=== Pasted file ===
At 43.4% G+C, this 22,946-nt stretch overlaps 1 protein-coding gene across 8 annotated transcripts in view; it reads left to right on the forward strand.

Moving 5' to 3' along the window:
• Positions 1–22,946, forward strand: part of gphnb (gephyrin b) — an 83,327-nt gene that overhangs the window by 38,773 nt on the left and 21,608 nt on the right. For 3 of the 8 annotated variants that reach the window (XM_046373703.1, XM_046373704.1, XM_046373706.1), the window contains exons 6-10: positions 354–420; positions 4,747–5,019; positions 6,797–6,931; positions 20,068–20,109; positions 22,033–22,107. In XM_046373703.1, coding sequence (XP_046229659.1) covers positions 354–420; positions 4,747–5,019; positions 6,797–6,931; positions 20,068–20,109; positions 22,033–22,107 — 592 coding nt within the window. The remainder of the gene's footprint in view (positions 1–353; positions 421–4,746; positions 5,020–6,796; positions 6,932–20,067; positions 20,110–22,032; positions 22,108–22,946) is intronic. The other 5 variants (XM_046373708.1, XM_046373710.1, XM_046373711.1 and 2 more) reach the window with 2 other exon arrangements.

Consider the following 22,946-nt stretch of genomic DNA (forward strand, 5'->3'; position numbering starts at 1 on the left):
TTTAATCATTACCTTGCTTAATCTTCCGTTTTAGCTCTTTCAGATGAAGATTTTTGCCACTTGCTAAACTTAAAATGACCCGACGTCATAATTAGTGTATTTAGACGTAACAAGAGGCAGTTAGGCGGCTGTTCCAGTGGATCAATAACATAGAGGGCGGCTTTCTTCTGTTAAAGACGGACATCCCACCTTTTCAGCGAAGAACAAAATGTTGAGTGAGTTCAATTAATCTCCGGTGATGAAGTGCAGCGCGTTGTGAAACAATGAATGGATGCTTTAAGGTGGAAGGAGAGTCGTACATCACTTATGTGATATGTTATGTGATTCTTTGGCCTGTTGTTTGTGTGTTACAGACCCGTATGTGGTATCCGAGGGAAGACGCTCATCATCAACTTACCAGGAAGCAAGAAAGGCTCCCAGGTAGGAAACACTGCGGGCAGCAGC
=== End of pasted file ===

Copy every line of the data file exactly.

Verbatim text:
At 43.4% G+C, this 22,946-nt stretch overlaps 1 protein-coding gene across 8 annotated transcripts in view; it reads left to right on the forward strand.

Moving 5' to 3' along the window:
• Positions 1–22,946, forward strand: part of gphnb (gephyrin b) — an 83,327-nt gene that overhangs the window by 38,773 nt on the left and 21,608 nt on the right. For 3 of the 8 annotated variants that reach the window (XM_046373703.1, XM_046373704.1, XM_046373706.1), the window contains exons 6-10: positions 354–420; positions 4,747–5,019; positions 6,797–6,931; positions 20,068–20,109; positions 22,033–22,107. In XM_046373703.1, coding sequence (XP_046229659.1) covers positions 354–420; positions 4,747–5,019; positions 6,797–6,931; positions 20,068–20,109; positions 22,033–22,107 — 592 coding nt within the window. The remainder of the gene's footprint in view (positions 1–353; positions 421–4,746; positions 5,020–6,796; positions 6,932–20,067; positions 20,110–22,032; positions 22,108–22,946) is intronic. The other 5 variants (XM_046373708.1, XM_046373710.1, XM_046373711.1 and 2 more) reach the window with 2 other exon arrangements.

Consider the following 22,946-nt stretch of genomic DNA (forward strand, 5'->3'; position numbering starts at 1 on the left):
TTTAATCATTACCTTGCTTAATCTTCCGTTTTAGCTCTTTCAGATGAAGATTTTTGCCACTTGCTAAACTTAAAATGACCCGACGTCATAATTAGTGTATTTAGACGTAACAAGAGGCAGTTAGGCGGCTGTTCCAGTGGATCAATAACATAGAGGGCGGCTTTCTTCTGTTAAAGACGGACATCCCACCTTTTCAGCGAAGAACAAAATGTTGAGTGAGTTCAATTAATCTCCGGTGATGAAGTGCAGCGCGTTGTGAAACAATGAATGGATGCTTTAAGGTGGAAGGAGAGTCGTACATCACTTATGTGATATGTTATGTGATTCTTTGGCCTGTTGTTTGTGTGTTACAGACCCGTATGTGGTATCCGAGGGAAGACGCTCATCATCAACTTACCAGGAAGCAAGAAAGGCTCCCAGGTAGGAAACACTGCGGGCAGCAGC